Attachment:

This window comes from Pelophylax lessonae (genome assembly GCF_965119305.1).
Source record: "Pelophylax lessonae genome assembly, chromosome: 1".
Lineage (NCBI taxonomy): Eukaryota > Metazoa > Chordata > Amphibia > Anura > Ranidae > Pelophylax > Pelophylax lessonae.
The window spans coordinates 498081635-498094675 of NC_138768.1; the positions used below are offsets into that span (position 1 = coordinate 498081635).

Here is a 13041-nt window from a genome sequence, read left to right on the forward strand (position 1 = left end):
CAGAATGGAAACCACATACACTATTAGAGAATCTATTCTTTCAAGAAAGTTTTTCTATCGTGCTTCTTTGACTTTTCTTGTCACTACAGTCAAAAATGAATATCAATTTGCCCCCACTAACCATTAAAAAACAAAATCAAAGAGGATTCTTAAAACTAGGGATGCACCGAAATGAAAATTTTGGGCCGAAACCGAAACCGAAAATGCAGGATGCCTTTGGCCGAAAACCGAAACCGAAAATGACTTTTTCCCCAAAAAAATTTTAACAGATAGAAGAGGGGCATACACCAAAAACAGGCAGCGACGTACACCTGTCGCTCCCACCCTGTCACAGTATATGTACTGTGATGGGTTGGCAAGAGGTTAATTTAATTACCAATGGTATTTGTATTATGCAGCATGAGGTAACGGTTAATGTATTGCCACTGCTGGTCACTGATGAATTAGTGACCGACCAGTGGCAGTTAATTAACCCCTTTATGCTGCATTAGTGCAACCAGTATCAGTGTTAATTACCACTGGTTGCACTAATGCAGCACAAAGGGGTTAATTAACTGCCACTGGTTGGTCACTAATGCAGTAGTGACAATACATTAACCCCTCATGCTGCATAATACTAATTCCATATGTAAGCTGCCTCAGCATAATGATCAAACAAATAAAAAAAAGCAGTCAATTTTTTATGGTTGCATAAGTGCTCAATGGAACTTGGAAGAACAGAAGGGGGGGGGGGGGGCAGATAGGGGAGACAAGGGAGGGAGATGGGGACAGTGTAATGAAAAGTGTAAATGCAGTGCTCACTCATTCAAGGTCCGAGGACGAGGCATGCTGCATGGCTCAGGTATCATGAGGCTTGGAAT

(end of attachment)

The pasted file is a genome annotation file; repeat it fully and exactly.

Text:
This window comes from Pelophylax lessonae (genome assembly GCF_965119305.1).
Source record: "Pelophylax lessonae genome assembly, chromosome: 1".
Lineage (NCBI taxonomy): Eukaryota > Metazoa > Chordata > Amphibia > Anura > Ranidae > Pelophylax > Pelophylax lessonae.
The window spans coordinates 498081635-498094675 of NC_138768.1; the positions used below are offsets into that span (position 1 = coordinate 498081635).

Here is a 13041-nt window from a genome sequence, read left to right on the forward strand (position 1 = left end):
CAGAATGGAAACCACATACACTATTAGAGAATCTATTCTTTCAAGAAAGTTTTTCTATCGTGCTTCTTTGACTTTTCTTGTCACTACAGTCAAAAATGAATATCAATTTGCCCCCACTAACCATTAAAAAACAAAATCAAAGAGGATTCTTAAAACTAGGGATGCACCGAAATGAAAATTTTGGGCCGAAACCGAAACCGAAAATGCAGGATGCCTTTGGCCGAAAACCGAAACCGAAAATGACTTTTTCCCCAAAAAAATTTTAACAGATAGAAGAGGGGCATACACCAAAAACAGGCAGCGACGTACACCTGTCGCTCCCACCCTGTCACAGTATATGTACTGTGATGGGTTGGCAAGAGGTTAATTTAATTACCAATGGTATTTGTATTATGCAGCATGAGGTAACGGTTAATGTATTGCCACTGCTGGTCACTGATGAATTAGTGACCGACCAGTGGCAGTTAATTAACCCCTTTATGCTGCATTAGTGCAACCAGTATCAGTGTTAATTACCACTGGTTGCACTAATGCAGCACAAAGGGGTTAATTAACTGCCACTGGTTGGTCACTAATGCAGTAGTGACAATACATTAACCCCTCATGCTGCATAATACTAATTCCATATGTAAGCTGCCTCAGCATAATGATCAAACAAATAAAAAAAAGCAGTCAATTTTTTATGGTTGCATAAGTGCTCAATGGAACTTGGAAGAACAGAAGGGGGGGGGGGGGGCAGATAGGGGAGACAAGGGAGGGAGATGGGGACAGTGTAATGAAAAGTGTAAATGCAGTGCTCACTCATTCAAGGTCCGAGGACGAGGCATGCTGCATGGCTCAGGTATCATGAGGCTTGGAAT